Galveston’s gambling dominance began to decline in the 1950s with increased law enforcement crackdowns and the legalization of gambling in neighboring states. Many casinos were forced to shut down; some faded away quietly and others, like the legendary Balinese Room, went out in exciting raids. With the increased pressure from law enforcement, the gambling empire gradually crumbled and almost disappeared completely. However, Galveston’s gambling story was not yet over; it was about to take on a new evolution.

In the 1990s, a new chapter unfolded with the advent of cruise ship gambling. Galveston, with its strategic location and proximity to the Gulf of Mexico, became an ideal embarkation point for cruise ships offering onboard casinos. Carnival Cruise Line was the first to offer such voyages, bringing back the excitement of gambling to Galveston’s shores. Small casino boats also still operate, albeit to a lesser degree, offering short six-hour voyages from the yacht basin out to international waters and back again. If the thrill of gambling is what you seek, both options are fairly safe and reputable in comparison to the alternative.

Among some of the grimy gas stations and corner store bodegas that dot the island you will find what appear to be slot machines. While gambling in Texas is illegal, you can play games for prizes if no cash is exchanged. Instead, these businesses offer store credit (or so they say). The store credit maxes out at a certain amount and the machines are often marketed as “games of skill.” There are many on the island who believe several of these convenience stores are operating as casinos hiding in plain sight. In speaking with several employees of these establishments, one gets the sense they do not like people asking questions about the legality of their slot machines. In fact, one individual spoke to me on the condition of anonymity and warned me I should be careful where I go asking questions. What other types of gambling could exist in the seedy backrooms of businesses and warehouses across the island? Without a doubt, there are still private poker games on the island you can get access to if you know the right people. However, there is nothing that compares to the size and scale of that bygone era.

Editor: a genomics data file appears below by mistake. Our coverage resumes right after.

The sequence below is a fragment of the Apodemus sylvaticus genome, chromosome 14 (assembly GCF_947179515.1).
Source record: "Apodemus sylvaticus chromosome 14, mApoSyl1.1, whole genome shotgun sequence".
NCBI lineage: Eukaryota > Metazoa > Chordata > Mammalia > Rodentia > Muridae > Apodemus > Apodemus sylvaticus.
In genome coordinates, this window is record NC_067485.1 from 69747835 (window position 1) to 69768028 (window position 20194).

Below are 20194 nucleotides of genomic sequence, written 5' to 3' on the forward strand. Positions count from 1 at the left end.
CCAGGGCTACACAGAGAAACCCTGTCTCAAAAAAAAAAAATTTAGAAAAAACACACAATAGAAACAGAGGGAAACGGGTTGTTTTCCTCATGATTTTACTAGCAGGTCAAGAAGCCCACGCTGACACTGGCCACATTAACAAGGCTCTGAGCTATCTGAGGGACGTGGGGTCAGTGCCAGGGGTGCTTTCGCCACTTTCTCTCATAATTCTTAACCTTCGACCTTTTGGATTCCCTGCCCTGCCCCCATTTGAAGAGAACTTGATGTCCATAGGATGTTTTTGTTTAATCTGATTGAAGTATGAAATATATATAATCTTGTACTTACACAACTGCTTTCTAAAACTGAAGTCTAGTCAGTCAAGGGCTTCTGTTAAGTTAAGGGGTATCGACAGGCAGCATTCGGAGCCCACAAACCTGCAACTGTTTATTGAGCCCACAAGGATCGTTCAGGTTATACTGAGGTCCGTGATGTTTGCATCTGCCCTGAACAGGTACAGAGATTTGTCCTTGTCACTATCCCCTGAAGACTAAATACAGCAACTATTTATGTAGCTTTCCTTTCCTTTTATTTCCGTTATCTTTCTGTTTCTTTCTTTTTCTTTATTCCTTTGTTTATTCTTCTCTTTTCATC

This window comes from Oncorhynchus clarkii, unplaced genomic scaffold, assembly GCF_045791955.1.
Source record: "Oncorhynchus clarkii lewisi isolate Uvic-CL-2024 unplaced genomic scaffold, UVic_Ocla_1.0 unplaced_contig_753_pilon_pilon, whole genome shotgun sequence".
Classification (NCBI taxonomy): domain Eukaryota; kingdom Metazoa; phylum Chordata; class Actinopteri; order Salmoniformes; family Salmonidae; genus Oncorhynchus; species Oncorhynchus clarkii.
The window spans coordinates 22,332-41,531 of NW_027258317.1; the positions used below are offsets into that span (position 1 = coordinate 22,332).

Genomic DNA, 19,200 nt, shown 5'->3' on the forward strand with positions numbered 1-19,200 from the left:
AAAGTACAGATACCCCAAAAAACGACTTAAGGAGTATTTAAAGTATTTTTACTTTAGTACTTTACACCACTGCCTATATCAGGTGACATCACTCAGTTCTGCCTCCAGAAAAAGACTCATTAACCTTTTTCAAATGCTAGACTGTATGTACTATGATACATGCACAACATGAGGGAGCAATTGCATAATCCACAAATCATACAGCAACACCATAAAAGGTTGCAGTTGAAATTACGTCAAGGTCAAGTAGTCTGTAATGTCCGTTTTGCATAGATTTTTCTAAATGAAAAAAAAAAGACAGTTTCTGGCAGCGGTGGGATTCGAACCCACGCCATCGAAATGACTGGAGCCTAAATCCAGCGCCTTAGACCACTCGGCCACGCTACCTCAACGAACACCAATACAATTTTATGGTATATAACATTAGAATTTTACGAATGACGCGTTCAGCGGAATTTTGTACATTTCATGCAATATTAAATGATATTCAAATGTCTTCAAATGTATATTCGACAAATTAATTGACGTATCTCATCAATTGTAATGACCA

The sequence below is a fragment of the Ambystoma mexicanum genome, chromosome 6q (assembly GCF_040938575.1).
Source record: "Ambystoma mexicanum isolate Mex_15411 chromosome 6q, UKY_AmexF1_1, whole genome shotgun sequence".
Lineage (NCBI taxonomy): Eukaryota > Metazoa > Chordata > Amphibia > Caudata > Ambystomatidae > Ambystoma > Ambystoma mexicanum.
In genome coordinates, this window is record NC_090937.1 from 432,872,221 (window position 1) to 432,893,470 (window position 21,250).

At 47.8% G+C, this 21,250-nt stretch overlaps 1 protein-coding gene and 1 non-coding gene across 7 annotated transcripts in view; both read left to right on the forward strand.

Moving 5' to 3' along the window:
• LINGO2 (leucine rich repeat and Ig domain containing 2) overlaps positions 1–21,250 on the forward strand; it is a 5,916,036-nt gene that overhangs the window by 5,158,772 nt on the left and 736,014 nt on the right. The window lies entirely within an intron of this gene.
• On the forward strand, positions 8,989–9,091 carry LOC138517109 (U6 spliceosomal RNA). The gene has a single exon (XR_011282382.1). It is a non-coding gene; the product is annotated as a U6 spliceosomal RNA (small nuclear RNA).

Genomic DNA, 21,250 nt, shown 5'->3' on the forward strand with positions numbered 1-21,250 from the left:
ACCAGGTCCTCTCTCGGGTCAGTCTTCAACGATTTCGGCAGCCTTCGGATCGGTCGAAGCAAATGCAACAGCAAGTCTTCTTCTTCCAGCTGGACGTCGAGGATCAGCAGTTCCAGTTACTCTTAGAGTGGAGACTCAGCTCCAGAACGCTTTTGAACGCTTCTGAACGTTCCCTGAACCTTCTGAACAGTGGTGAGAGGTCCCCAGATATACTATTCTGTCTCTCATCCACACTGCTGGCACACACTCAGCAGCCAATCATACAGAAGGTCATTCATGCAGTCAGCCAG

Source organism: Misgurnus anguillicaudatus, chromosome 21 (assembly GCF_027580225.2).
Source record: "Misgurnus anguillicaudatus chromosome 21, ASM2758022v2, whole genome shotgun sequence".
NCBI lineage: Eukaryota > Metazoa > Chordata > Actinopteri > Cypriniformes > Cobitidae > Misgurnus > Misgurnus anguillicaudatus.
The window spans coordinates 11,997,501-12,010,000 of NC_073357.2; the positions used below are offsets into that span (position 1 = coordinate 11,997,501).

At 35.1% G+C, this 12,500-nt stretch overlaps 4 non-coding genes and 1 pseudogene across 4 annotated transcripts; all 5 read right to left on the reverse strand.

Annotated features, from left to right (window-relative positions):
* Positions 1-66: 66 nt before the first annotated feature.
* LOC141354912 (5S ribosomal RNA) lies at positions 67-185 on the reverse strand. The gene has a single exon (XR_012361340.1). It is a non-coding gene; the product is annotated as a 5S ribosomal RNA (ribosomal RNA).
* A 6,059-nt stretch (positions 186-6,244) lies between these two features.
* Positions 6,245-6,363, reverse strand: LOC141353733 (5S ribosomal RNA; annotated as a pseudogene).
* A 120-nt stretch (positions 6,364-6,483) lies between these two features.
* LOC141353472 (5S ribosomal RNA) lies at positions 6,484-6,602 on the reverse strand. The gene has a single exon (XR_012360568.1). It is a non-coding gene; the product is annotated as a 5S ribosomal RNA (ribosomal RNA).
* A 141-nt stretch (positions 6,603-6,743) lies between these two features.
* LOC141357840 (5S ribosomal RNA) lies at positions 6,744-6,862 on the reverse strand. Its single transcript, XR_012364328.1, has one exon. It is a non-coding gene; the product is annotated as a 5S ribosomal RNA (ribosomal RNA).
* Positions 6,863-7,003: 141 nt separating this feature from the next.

In the late 80s and early 90s there were groups pushing to legalize gambling in Texas. Galveston was frequently at the center of the conversation due to the history of gambling on the island as well as the steady flow of tourists. Those in favor often cited casinos would create thousands of jobs. Those against showed concerns that casinos might bring crime and corruption and their construction could mean tearing down some of the historical buildings that are so beloved. But for every dollar Texas spends to legalize gambling, neighboring states that allow gambling would likely spend five dollars to prevent it. It looks as though Galveston will never be the high roller it once was, but who knows? Our luck may yet change.